August is almost upon us and so is the 5th Annual UAPA Golf Classic. I hope you will consider joining us as we partner with the Ronald McDonald House Charities of the Intermountain Area to give a little something back to those who are in need in our community. The tournament continues to be one of my favorite things that we do each year as an association. Not simply because I love the game of golf, but more so for the chance that we have take a few hours out of the heart of the paving and construction season to be together and to focus on what really matters: friends, families, and kids in need.
We do a lot each year to connect communities, improve the quality of life and infrastructure in Utah, and give to those in need. On the 17th, I hope you’ll join us in giving just a little more at a time of year when we know that you are already giving so much. The good news is you will not be alone as we are on pace to have record numbers at this year’s tournament. Thanks to you, I am excited to help make a difference in the lives of some families in need. See you on the 17th!!

Thursday, June 30, 2016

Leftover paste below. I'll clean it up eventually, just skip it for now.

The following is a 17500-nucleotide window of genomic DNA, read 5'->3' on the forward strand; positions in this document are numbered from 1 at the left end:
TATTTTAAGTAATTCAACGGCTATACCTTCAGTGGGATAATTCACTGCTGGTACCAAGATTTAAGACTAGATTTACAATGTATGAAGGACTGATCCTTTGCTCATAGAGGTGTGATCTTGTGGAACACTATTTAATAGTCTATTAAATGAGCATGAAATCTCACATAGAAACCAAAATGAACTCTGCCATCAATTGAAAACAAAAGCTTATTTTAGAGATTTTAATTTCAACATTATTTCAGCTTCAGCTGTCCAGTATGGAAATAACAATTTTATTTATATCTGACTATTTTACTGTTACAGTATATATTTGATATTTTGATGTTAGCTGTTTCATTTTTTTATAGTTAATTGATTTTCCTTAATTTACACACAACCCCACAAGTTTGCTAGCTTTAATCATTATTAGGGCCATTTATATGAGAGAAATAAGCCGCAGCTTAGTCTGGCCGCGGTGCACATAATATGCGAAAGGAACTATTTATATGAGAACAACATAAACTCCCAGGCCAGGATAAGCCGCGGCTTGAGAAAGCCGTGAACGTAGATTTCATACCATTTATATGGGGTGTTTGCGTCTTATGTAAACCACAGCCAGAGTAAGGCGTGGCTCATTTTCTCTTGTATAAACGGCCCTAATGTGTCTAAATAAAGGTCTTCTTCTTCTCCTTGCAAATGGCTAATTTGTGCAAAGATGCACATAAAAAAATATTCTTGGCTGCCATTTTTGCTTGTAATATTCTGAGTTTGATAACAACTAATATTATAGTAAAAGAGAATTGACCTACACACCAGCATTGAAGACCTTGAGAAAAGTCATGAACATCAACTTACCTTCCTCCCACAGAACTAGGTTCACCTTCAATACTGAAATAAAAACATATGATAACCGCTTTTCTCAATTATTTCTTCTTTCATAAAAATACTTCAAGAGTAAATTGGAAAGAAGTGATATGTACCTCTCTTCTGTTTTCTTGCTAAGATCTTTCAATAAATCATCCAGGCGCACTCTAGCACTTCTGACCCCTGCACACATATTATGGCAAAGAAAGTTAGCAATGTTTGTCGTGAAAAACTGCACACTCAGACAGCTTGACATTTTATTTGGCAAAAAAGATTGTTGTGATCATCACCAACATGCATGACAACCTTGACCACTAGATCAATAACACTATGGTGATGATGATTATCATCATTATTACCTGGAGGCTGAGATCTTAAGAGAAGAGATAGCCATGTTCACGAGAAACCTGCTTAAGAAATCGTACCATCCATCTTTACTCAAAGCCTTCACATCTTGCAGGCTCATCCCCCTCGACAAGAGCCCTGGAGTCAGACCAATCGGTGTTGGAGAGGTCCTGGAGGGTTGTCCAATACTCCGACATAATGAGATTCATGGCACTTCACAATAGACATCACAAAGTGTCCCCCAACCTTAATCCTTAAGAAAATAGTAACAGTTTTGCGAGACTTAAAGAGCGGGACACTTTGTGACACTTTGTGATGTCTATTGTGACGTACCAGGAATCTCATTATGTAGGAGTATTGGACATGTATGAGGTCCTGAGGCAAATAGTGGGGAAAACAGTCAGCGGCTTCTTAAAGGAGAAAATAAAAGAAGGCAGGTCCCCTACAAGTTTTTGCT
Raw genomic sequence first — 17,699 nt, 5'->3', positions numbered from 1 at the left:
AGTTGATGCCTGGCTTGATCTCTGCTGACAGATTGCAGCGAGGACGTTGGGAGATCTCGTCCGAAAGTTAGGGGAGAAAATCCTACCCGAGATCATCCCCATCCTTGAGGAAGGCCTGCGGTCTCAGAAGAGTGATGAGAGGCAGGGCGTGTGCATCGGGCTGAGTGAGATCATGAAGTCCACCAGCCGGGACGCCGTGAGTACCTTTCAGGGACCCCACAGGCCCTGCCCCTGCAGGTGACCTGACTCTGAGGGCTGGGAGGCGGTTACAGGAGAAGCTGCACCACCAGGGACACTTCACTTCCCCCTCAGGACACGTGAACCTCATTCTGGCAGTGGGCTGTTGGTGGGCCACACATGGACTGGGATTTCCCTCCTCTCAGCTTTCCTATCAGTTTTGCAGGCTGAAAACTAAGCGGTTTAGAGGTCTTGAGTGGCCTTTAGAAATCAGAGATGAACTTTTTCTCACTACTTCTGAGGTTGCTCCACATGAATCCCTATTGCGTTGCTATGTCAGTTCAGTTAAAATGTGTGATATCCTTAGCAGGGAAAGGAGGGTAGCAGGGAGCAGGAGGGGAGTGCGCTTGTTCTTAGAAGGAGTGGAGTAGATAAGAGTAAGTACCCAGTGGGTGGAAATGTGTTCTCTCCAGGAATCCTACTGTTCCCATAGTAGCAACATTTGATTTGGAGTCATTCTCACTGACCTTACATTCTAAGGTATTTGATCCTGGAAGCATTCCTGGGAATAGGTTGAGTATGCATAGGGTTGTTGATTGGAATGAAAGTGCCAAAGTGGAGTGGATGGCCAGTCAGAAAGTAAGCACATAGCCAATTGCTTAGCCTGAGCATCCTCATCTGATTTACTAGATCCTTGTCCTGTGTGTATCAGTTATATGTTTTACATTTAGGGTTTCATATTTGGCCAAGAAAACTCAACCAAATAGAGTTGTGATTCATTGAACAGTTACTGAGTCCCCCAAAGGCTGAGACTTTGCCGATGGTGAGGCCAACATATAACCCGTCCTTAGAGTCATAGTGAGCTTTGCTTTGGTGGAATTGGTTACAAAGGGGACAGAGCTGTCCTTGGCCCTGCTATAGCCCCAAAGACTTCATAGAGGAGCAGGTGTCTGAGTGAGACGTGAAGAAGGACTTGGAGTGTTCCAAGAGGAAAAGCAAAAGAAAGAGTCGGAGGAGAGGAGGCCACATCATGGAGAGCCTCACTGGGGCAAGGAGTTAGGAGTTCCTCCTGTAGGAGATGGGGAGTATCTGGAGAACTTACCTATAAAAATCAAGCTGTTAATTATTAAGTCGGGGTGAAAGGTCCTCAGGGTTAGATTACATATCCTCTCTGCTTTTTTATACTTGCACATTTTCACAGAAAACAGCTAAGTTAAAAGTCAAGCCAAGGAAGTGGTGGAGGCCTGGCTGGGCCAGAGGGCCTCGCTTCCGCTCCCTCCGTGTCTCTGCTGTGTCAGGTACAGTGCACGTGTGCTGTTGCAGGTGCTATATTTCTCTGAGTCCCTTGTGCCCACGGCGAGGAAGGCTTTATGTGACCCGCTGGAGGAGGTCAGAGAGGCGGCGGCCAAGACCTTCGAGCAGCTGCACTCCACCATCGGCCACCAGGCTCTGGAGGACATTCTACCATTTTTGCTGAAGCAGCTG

Executive Director Message - June 2016

It’s hard to believe that the month of June is almost up and that July is right around the corner.  It’s great to see the weather finally cooperate and have everyone out on projects helping to make UDOT’s vision of keeping Utah moving a reality.  Like many of you, I felt like I never really got my feet under me during June.  It could have been the numerous meetings with UDOT working on important specification changes, the fact that I had to attend Scout Camp for the first time since I was thirteen, or the continued work of the association in putting on another great Lunch and Learn and meeting with the various committees that remain the heartbeat of the association.  Unfortunately, the month of June also saw the unexpected passing of a close friend to our family, so even though things may be incredibly busy now both on the job and in the office, be sure to tell those you love that you indeed love them and are grateful for all they do for you.
July and all of its madness is right around the corner.  There’s no slowing down in the immediate future, but hopefully you’ll come and join us on the 17th of August at the 5th Annual UAPA Golf Classic so we can give a little something back to our community and to our future leaders through our scholarship fund.
Thanks for all the good you do!